Lovers of Cinema: The First American Film Avant-garde, 1919-1945

Jan-Christopher Horak
University of Wisconsin Press, 01.01.1995 - 404 Seiten
Historians and students of American avant-garde cinema often overlook the films of the 1920s through the early 1940s, considering them mere derivatives of their European counterparts. In fact, the American films possess an eclecticism, innovation, and naivete all their own. Marshaling his broad cinematic and cultural knowledge, editor Jan-Christopher Horak has compiled in Lovers of Cinema a ground-breaking group of articles on this neglected film period. With one exception, all are original to this volume, and many are the first to treat comprehensively such early filmmakers as Mary Ellen Bute, Theodore Huff, and Douglass Crockwell. Lovers of Cinema will become an essential point of reference for the future study of cinema's early years. Horak's extensive introduction surveys the milieu and aspirations of these pioneering filmmakers and traces their relation to amateur and documentary film traditions. Also included in the book is a listing of all American avant-garde films produced in the years before World War II and a bibliography of the most relevant criticism, literature, and news accounts. Many of the early avant-garde films discussed here, such as Tell-Tale Heart, Mr. Motorboat's Last Stand, and Poem 8, were lost until their rediscovery and restoration by Horak.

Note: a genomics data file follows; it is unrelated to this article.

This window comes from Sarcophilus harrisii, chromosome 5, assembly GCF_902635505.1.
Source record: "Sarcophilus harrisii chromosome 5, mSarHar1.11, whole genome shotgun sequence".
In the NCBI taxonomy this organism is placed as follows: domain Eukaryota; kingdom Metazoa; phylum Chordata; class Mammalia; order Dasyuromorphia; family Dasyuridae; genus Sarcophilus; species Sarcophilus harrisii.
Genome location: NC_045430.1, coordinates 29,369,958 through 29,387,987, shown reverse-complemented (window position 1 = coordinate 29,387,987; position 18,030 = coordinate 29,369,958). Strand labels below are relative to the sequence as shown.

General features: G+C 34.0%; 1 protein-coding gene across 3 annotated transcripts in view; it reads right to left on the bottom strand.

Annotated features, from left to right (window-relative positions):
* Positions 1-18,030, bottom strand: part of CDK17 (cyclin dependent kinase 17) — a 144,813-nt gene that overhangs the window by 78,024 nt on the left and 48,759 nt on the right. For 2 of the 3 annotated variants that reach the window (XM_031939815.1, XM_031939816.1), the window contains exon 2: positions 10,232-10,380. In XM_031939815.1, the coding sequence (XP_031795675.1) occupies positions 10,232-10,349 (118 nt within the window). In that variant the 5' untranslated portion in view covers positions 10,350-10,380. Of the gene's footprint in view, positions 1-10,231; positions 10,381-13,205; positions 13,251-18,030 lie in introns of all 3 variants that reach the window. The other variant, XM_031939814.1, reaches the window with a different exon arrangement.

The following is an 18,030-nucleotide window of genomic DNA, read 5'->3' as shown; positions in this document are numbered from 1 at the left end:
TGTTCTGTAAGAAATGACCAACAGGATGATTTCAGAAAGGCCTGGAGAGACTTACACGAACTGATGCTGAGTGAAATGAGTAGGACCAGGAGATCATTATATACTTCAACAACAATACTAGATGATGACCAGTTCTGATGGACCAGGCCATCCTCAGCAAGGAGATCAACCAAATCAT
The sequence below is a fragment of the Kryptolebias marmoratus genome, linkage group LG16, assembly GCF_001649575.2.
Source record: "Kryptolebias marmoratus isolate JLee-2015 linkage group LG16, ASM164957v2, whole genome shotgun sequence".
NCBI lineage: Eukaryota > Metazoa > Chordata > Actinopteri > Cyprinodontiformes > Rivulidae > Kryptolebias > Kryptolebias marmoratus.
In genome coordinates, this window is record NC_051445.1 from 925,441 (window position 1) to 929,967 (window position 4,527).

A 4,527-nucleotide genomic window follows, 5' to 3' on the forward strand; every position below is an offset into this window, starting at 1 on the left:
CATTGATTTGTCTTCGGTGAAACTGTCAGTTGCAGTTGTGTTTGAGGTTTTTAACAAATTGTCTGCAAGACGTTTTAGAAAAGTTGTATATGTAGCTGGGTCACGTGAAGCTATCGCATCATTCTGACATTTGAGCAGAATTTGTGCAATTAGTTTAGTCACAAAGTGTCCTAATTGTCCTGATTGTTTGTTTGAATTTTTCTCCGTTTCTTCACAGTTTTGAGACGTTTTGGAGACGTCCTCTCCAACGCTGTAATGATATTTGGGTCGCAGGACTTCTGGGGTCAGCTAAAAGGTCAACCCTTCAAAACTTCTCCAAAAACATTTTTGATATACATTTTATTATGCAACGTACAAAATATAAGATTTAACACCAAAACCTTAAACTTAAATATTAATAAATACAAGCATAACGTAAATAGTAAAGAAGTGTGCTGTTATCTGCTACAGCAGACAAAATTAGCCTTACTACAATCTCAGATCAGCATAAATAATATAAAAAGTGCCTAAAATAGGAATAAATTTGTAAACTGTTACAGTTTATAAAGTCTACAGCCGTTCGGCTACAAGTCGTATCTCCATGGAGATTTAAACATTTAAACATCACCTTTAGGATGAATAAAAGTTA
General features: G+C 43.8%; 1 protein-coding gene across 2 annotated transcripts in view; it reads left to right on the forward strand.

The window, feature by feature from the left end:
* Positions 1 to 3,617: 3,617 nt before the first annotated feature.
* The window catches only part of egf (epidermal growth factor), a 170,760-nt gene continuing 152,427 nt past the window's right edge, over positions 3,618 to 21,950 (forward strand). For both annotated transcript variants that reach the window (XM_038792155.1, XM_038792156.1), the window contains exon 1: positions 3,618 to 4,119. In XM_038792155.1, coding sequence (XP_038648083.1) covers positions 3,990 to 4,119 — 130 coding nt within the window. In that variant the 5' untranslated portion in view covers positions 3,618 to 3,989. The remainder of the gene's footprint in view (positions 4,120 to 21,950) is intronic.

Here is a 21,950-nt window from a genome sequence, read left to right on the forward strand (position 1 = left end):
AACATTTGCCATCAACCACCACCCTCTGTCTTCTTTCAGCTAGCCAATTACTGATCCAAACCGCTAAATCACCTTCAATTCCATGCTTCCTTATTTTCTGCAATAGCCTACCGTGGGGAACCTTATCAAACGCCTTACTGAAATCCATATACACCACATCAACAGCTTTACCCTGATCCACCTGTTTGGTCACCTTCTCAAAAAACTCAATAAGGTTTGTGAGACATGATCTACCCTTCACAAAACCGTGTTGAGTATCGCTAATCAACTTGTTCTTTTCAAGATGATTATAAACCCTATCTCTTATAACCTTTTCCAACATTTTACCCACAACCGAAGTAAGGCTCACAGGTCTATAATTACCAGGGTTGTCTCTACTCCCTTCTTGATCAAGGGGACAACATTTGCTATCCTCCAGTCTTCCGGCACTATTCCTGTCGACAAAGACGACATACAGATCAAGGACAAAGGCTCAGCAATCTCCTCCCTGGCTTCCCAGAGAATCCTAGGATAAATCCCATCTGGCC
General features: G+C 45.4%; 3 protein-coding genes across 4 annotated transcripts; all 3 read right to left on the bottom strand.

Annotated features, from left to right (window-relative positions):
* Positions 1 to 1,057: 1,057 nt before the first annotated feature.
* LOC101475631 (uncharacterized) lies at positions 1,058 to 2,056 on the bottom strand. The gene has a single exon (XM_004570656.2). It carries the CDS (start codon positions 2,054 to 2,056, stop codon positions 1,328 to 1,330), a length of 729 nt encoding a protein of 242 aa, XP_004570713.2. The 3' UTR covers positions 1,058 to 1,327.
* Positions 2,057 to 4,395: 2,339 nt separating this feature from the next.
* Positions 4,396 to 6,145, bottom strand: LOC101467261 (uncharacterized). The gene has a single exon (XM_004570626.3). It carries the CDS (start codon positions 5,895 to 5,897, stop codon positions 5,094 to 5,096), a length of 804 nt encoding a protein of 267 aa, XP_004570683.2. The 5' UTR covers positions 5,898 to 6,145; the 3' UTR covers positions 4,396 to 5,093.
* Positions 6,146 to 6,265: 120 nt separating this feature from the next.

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History in the Gaps
The First American Film AvantGarde 19191945
Another Day 1930

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Über den Autor (1995)

Director of the Munich Film Museum and professor at the Munich Television and Film academy in Germany.

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